“Do you think he beats her?” “Without a doubt.” The two men stood behind the cars of the train that carried the Bastian Brothers Travelling Show from town to town sharing a smoke. Overhead the clouds had gathered in black and grey. A storm was brewing. And the air had become charged with a restless anticipation.
If it had been up to Larry and Hal they would have cancelled the show altogether. The animals were agitated sensing the change in the atmosphere. It was the big cats that seemed to feel it the most. Both of the men worked with the lions. The cats didn’t like to work in a storm. They were jumpy and irritable and both Larry and Hal knew that was when accidents happened.
The man they were talking about was Jim Caffey, who worked with the tigers, with the help of his wife. Jim was a brute of a man. Hot tempered and impulsive. More than once the other trainers had seen his wife with a bruise along her cheekbone or under her eye.
They weren’t surprised. Jim Caffey was the last person that should be working with the sensitive tigers. For all of their sakes they wished that Jim would hold it together. His poor wife bore the brunt of his anger. But only because at the heart of it all, Jim Caffey was a coward.
The men walked back toward the camp. In the tiger cage Jim’s wife was putting the animal through a gentle routine. They stopped for a minute to watch her. The two seemed to be in sync in the way that most trainers dream of. They watched the way Julia moved through the cage quietly and without menace. The picture of grace and trust.
It was like the tiger and the woman were in a dance and when she leaned down to kiss the tiger’s nose it nuzzled her marking her as its own. It was a beautiful thing to see. Then Jim Caffey stepped into the ring. Julia froze, eyes wide. “You want to get the fuck out of here,” he spat.
“That poor woman,” said Hal. “That’s no way to treat a lady.” The peaceful scene was ripped apart by the presence of that man. In the distance the sky rumbled. Larry and Hal carried on. It was time someone did something.
“You want to talk to Joe about it?” asked Hal. “Yeah, I’ll do it,” replied Larry spitting in the dirt. “I don’t like what’s happening. Just because Caffey has been around awhile it doesn’t mean he’s an asset. You ask me he’s a goddamn liability.” “Amen to that,” said Hal.
Julia lay on her bed exhausted. Her back was killing her and the tender spot just under her ear throbbed. For ten years she’d been putting up with his bullshit. Why? She supposed it must be love. But now she didn’t know how much more she could take. How many more days of waiting for him to snap, always walking on eggshells, trying to gage his mood.
She’d seen the two men watching. It was humiliating. Enough. She made a decision and closed her eyes and at last, she slept.
“I don’t know what you want me to say.” Joe Booker was used to complaints. When you ran a show this big there were bound to be problems. But this particular problem didn't seem to be going away. “I want you to say he’s gone.” Larry was about to lose his cool. “Look Joe, you know as well as I do that this kind of thing is bad for morale.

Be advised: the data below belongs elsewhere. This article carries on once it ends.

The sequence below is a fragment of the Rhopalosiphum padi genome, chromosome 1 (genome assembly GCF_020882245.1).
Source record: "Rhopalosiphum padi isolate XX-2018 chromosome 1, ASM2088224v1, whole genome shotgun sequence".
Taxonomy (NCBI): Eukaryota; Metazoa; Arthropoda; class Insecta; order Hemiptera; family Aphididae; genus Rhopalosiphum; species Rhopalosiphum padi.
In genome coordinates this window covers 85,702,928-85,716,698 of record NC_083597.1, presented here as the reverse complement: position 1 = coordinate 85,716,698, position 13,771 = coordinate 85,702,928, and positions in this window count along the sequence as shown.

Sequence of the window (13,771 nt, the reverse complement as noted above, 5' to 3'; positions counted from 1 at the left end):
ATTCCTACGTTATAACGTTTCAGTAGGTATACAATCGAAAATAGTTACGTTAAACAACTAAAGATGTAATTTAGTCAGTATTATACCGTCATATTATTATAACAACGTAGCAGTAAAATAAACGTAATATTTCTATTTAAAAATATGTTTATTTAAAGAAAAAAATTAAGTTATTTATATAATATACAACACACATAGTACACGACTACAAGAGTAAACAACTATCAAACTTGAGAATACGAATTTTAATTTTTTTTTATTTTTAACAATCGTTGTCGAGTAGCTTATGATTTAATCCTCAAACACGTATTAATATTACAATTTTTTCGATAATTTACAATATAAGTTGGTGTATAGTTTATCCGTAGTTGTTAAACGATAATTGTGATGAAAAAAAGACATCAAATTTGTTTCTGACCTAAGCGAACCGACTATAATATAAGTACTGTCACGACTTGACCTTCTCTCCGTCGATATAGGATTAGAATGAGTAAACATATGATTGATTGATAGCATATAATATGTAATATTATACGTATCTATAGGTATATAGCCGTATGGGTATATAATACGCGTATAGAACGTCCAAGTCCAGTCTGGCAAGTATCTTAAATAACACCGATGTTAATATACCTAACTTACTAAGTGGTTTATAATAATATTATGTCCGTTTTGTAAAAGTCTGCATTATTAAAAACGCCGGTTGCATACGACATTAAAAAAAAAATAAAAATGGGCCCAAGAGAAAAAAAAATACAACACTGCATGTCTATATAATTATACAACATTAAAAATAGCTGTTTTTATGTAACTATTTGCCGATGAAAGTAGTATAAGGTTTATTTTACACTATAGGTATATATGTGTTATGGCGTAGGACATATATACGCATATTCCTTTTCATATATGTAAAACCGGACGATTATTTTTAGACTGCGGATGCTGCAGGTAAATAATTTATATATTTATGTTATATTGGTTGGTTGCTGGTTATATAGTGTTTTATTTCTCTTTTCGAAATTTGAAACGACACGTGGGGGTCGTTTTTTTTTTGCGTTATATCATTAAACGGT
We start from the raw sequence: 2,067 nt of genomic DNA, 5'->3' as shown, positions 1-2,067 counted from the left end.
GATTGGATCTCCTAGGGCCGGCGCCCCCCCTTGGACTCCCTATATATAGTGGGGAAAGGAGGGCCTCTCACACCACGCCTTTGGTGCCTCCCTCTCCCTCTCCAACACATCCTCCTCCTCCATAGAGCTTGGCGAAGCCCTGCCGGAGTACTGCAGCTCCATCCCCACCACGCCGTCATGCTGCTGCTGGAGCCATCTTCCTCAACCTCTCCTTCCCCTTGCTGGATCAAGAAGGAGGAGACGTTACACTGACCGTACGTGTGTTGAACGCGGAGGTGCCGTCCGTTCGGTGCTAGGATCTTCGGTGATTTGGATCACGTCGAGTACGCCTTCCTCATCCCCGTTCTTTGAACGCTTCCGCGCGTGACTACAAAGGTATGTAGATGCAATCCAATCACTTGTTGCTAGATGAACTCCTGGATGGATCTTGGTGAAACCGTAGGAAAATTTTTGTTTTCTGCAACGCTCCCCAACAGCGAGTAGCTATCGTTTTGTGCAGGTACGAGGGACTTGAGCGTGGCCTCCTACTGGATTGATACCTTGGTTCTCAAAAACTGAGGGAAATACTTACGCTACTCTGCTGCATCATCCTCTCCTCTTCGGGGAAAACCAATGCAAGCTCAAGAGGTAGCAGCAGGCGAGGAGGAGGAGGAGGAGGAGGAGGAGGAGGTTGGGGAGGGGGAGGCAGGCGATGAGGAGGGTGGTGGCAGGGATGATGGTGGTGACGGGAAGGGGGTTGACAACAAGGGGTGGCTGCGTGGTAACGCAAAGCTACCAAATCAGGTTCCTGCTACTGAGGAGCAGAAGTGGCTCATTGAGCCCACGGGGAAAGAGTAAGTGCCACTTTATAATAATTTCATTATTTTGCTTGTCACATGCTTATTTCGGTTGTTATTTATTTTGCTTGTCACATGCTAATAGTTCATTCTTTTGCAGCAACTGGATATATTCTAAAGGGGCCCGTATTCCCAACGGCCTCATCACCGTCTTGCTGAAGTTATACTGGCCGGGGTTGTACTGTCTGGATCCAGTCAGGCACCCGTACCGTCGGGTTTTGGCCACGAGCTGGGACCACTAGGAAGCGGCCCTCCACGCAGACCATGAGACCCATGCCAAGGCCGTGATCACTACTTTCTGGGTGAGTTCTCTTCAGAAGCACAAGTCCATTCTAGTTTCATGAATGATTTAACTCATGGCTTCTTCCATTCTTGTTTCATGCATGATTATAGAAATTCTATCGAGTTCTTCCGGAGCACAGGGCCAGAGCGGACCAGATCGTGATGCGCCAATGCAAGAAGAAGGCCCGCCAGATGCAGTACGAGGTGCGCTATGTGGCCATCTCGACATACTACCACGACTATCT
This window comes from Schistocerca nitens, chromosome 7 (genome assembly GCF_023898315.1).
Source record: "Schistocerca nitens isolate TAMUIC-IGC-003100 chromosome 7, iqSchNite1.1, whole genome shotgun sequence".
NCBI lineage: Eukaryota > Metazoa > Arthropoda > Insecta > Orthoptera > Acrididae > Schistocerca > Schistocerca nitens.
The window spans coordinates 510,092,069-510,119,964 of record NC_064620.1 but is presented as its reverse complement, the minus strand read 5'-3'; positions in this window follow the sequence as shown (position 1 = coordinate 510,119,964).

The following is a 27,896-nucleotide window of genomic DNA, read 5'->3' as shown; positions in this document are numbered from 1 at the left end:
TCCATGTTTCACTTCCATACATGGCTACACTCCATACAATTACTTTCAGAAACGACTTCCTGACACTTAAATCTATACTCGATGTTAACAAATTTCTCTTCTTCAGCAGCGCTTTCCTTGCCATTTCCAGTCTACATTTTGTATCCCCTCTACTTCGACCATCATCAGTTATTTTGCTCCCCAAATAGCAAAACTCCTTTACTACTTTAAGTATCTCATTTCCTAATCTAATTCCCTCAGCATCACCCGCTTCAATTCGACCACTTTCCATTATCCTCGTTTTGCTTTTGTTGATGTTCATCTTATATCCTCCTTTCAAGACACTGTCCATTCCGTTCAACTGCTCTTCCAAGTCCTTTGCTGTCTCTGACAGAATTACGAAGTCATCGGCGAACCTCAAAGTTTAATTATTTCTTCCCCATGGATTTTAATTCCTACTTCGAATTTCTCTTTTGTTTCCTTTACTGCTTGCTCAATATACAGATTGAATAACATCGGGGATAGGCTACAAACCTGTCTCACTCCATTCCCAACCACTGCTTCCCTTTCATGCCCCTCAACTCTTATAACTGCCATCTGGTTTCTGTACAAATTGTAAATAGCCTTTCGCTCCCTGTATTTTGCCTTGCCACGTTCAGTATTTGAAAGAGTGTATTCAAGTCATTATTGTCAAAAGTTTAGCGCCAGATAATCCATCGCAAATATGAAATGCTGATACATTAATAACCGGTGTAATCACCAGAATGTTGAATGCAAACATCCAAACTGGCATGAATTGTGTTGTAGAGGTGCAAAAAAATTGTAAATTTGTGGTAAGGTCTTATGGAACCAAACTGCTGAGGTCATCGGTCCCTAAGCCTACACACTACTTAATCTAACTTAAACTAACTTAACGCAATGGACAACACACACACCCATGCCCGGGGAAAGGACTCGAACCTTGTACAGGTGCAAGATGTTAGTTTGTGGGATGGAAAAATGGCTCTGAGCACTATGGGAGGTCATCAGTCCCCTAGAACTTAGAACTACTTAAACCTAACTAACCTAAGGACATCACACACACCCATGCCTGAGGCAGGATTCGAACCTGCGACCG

It affects everyone, it affects the animals. All I can say is that I’ve got a bad feeling.” Joe sighed and took a drag from his cigar. “Okay,” he said, pulling a bit of tobacco from his lip. “But not tonight. He’ll finish the show and tomorrow I'll tell him he's done.” Larry let out a breath. “Thank you.”
One more night. Larry walked back to the caravan to find Hal. All they had to do was get through tonight. The sky let out a rumble and the first drops of rain began to fall. With any luck the storm would pass before the first act went on. The cats weren’t on until the end. He relaxed. Everything was going to be ok.
Julia woke and stretched. The spot behind her ear still hurt but it wasn’t as bad. She needed to sleep before a show. She needed to be relaxed. She felt better. Better than she had in awhile. Julia liked storms. The way they blew in and cleaned everything up and left again. The air was electric and crisp. It felt good. She drew in a deep breath and got to her feet.
Jim spent the afternoon avoiding his wife. She irritated him. She was too soft. She belonged to him in the same way his animals did. And he treated her the same way. Behave. Do as I say or pay the price. Why was that so hard for her to understand?
He carried a bucket of fresh meat down the lot to feed the cat. Big cats performed better after a good meal. The thought of his wife slid through his mind. She’d better not say word. He wasn’t really worried. He was pretty sure the dumb bitch knew her place by now. But maybe it was time to cut her loose. He felt good about that. He could do better.
Jim let himself into the cage and threw a couple of roasts out into the straw. He didn’t see the cat but she was probably sleeping. He bent down and pulled the hose through the bars to fill her water. Outside the air had gone eerily still. The calm before the storm? He listened for a moment then went back to what he was doing.
Julia peered out from behind a hay bale. Jim Caffey didn’t even have time to scream.
Larry and Hal stood outside the cage with Claire. The news of her husband’s death didn’t come as a shock. She knew that Julia loved her. And that one day it would come to this. She calmed the cat while the men pulled Jim’s mangled corpse from the cage.
Julia nuzzled Claire’s hand leaving a red mark. Outside the rain stopped and the skies cleared. Nobody blamed the cat. It was the storm. Accidents happen in a storm.
“Ladies and gentleman, boys and girls, welcome to the show. Tonight you will be dazzled by the likes of which you have never seen. Acrobats and trapeze artists risking their lives far above the crowds, dancing ponies and ferocious beasts and our very own ‘Claire, Lady of the Tigers!’ Julia had never performed better.